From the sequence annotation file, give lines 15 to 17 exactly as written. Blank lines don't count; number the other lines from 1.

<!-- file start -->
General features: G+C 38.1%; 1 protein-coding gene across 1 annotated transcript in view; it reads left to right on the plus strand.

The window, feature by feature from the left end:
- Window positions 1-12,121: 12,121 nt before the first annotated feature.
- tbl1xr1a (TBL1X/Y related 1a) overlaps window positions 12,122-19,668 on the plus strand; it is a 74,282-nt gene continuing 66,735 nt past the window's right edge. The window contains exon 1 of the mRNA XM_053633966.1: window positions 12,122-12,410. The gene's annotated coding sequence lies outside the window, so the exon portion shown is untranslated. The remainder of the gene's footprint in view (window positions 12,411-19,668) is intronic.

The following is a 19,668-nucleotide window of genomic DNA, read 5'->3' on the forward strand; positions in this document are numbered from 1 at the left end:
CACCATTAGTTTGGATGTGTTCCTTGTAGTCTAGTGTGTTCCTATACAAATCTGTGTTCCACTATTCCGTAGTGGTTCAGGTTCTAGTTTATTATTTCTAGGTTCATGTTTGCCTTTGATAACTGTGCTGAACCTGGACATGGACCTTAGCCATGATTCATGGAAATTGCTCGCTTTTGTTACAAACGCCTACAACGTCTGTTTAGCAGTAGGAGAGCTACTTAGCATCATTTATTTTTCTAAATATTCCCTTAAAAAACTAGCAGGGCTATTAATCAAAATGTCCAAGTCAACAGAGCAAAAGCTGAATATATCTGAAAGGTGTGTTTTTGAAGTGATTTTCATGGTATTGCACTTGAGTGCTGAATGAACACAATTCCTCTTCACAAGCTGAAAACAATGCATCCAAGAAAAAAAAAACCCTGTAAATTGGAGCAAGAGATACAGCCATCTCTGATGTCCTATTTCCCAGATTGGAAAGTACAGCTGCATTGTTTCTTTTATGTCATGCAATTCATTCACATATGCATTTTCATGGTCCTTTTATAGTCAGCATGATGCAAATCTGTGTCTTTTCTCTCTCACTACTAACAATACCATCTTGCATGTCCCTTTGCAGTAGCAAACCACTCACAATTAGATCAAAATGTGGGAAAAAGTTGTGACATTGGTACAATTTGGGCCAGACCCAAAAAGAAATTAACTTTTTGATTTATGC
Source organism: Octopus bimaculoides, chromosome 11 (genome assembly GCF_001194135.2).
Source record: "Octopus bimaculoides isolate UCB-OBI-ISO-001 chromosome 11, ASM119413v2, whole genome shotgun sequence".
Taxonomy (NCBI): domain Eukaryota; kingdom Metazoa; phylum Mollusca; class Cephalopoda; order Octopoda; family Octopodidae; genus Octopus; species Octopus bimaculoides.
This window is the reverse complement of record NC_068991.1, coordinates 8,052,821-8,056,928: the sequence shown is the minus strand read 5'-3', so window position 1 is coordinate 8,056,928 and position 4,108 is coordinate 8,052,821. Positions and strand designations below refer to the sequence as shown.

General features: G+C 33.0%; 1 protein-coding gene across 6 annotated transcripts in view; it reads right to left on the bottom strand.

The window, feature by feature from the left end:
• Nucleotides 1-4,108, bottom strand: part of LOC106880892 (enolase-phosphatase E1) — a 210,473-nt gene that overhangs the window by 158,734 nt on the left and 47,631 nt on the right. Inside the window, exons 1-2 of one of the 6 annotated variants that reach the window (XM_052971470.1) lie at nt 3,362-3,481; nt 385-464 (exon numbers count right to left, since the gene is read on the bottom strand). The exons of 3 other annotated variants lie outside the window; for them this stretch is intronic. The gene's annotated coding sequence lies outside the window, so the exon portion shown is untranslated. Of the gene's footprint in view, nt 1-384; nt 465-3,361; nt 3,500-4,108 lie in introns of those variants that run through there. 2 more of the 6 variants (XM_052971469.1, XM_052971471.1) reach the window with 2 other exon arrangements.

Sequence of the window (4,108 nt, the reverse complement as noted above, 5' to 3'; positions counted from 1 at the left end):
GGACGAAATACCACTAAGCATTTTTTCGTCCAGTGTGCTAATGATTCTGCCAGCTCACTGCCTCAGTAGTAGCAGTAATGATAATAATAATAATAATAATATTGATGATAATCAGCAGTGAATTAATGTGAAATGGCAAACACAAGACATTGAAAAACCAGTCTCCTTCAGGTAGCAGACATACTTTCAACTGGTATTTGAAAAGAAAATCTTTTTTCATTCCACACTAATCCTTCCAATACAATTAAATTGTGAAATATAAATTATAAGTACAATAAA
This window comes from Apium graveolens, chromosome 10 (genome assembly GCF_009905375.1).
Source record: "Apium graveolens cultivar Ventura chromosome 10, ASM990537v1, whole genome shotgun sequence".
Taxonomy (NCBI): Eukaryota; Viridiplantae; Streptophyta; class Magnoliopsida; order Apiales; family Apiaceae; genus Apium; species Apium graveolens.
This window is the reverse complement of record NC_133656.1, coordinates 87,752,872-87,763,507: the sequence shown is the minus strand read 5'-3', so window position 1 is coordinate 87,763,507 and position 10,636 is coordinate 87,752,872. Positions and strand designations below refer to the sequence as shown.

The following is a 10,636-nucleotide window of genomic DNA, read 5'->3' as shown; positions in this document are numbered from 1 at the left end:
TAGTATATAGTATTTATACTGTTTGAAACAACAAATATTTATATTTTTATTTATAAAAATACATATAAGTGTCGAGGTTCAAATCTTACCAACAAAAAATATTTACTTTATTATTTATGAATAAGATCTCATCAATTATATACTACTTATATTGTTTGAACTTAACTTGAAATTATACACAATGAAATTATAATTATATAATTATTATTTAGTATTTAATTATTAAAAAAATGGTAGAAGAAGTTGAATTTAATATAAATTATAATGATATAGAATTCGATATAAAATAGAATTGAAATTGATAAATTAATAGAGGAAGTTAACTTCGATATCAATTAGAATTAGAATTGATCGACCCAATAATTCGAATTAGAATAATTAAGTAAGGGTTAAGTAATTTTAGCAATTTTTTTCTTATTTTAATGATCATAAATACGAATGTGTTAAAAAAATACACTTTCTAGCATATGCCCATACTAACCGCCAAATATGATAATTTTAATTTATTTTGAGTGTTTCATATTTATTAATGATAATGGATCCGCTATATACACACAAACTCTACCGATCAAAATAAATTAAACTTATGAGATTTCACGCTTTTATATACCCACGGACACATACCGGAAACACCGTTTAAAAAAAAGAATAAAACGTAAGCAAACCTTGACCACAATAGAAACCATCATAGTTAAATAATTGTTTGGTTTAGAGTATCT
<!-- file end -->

GGACGAAATACCACTAAGCATTTTTTCGTCCAGTGTGCTAATGATTCTGCCAGCTCACTGCCTCAGTAGTAGCAGTAATGATAATAATAATAATAATAATATTGATGATAATCAGCAGTGAATTAATGTGAAATGGCAAACACAAGACATTGAAAAACCAGTCTCCTTCAGGTAGCAGACATACTTTCAACTGGTATTTGAAAAGAAAATCTTTTTTCATTCCACACTAATCCTTCCAATACAATTAAATTGTGAAATATAAATTATAAGTACAATAAA
This window comes from Apium graveolens, chromosome 10 (genome assembly GCF_009905375.1).
Source record: "Apium graveolens cultivar Ventura chromosome 10, ASM990537v1, whole genome shotgun sequence".